4. A Digital Europe
4.2 The changing 'DNA' of innovation
Digitalisation is transforming every aspect of daily life, including innovation. The new changing dynamics of innovation can be defined by ‘5Cs’: celerity, complexity, concentration, costs and consumers.
Digitalisation is transforming every aspect of our world, including the ‘DNA’ of innovation.
The five main characteristics of the changing dynamics of innovation in the age of digital transformation are celerity, complexity, concentration, costs and consumers.
Celerity - the speed of technology adoption
Technology, and notably consumer-driven innovation, is spreading faster than ever due to the transition from physical to digital goods combined with strong social network effects in the age of digital transformation.
It took longer for potentially all households to have a telephone at home, own a car and a dishwasher, or have electricity than to use the internet and even less time to use a smartphone or engage on social media channels.
This is in contrast to the apparent lack of diffusion of productivity-enhancing technologies across sectors and firms.
Quantum computing has the potential to solve highly complex problems in less time than classical computers, which could speed up scientific discoveries and predictions in the future.
Complexity - the rise of deep-tech, science-based innovations
Innovations are increasingly the result of the convergence between digital technologies and scientific fields leading to ‘deep-tech innovations’. These include digital supply chains, precision agriculture, 3D bioprinting, and autonomous vehicles, among many others across sectors.
To reap the full benefits of these deep-tech innovations, companies must have an organisational structure that enables the agility and flexibility required by teams to master different technologies and new business models, strategic management, staff training, and branding.
Deep-tech, science-driven innovations require ‘patient capital’ to overcome the greater uncertainty and the longer time span necessary to make them commercially viable.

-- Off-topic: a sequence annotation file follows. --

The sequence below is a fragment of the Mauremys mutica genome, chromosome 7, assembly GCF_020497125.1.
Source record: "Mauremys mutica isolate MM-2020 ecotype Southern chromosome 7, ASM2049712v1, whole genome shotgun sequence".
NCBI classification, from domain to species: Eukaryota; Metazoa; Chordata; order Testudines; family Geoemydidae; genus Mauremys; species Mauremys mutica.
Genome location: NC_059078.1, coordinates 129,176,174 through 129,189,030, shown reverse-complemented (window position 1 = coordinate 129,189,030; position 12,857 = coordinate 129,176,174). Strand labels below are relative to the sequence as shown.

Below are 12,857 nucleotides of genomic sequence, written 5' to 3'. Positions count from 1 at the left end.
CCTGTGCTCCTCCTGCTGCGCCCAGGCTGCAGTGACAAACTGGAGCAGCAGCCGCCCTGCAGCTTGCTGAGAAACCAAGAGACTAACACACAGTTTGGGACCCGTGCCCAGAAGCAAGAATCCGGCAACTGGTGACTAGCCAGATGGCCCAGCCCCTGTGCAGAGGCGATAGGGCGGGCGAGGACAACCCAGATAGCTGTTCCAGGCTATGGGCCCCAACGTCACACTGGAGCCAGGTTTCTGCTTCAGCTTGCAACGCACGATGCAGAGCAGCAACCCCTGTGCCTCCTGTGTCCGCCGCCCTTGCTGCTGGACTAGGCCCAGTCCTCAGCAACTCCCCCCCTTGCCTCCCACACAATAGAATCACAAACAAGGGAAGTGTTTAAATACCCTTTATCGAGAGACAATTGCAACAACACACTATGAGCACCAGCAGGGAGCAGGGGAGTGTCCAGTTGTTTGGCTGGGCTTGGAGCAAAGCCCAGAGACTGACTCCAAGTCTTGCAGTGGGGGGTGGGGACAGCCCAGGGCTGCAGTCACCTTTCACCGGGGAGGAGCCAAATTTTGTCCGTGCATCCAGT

Concentration – in industry, R&D and scientific outputs
Industry concentration is a rising phenomenon in North America and to a less extent in Europe, not confined exclusively to digital-intensive sectors. This can also be observed by the rise in average mark-ups over time.
Concentration can also be observed when it comes to scientific publications and innovation outputs by the top R&D investors, both at the global and EU level.
Companies with greater access to data have a competitive advantage in the digital era to gain market shares, especially at a time when innovation is more and more ‘customer-centric’ and enabling product differentiation. However, access to data should respect privacy and the ethical use of data. The EU’s General Data Protection Regulation (GDPR) provides guidance on its fair use.
The dominance of US tech giants is not only visible in terms of market capitalisation and R&D investment, but also when it comes to some of the pillars underpinning digitalisation, such as search engines, operating systems and cloud infrastructure.
Costs – towards a paradigm of ‘zero marginal costs’ in the digital age
The biggest transformation created by digitalisation concerns the ‘move from atoms to bytes’.
While the R&D investments required to produce deep-tech innovations can prove costly, companies that sell digital products can manage to operate under close to zero marginal costs. This mirrors the diminishing importance of tangible capital in the digital age.
Digital products and services have the inherent economic properties of non-rivalry and of being infinitely expandable — they can be accessed simultaneously by different users an infinite number of times, at no cost.
Consumers – driving innovation and change in organisations
Consumers are no longer mere users of new technologies; they are driving innovations. They are also increasingly putting pressure on companies to become more environmentally friendly, with younger generations leading this push for change in organisations.Corporate responsibility should include four areas — social, economic, technological, and environmental.
Business-model innovation contributes to capturing greater value from new goods and services. In particular, various digital business models have emerged to benefit from the new opportunities created by the digital age.
The widespread use of smartphones and other tech gadgets has enabled the availability of free digital goods in a single device while making many physical (and paid) goods obsolete.